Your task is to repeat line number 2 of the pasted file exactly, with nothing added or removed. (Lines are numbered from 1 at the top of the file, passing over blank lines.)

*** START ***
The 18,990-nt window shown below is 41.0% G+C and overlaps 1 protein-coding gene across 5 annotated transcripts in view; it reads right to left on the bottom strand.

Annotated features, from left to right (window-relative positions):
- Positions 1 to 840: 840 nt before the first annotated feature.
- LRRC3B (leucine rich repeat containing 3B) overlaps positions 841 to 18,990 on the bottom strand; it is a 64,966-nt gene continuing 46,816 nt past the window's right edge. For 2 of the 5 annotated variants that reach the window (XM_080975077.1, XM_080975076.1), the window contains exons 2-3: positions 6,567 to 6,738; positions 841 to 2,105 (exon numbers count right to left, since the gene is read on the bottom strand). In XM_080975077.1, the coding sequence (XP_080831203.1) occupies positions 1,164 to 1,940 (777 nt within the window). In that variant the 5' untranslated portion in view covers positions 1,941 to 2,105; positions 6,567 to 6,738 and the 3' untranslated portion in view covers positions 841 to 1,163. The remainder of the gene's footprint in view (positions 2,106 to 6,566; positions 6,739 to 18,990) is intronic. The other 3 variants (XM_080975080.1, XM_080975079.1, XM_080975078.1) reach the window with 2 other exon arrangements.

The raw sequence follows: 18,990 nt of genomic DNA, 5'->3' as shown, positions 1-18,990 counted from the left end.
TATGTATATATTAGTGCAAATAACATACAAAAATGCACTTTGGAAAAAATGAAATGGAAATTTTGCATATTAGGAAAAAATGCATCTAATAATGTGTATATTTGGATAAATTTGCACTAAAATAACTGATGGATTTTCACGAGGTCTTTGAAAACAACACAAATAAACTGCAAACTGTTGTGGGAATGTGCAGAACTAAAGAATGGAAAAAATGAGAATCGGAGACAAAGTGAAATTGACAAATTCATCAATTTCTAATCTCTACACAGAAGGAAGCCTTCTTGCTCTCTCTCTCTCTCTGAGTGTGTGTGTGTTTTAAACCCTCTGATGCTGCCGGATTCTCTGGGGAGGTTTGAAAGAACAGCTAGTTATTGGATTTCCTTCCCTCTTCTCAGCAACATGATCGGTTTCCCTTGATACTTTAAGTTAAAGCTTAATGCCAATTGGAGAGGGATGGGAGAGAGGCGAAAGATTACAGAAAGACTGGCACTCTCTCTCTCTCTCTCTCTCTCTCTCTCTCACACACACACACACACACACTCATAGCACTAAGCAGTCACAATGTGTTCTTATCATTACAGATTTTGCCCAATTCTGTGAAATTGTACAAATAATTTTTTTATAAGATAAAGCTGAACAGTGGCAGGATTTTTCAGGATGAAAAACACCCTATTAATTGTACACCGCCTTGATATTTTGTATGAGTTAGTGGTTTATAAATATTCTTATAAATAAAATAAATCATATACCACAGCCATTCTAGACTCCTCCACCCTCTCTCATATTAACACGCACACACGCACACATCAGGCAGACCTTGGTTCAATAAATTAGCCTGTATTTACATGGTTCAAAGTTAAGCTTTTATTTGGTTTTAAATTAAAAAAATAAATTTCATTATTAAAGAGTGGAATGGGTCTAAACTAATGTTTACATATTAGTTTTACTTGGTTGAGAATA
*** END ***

Annotated features, from left to right (window-relative positions):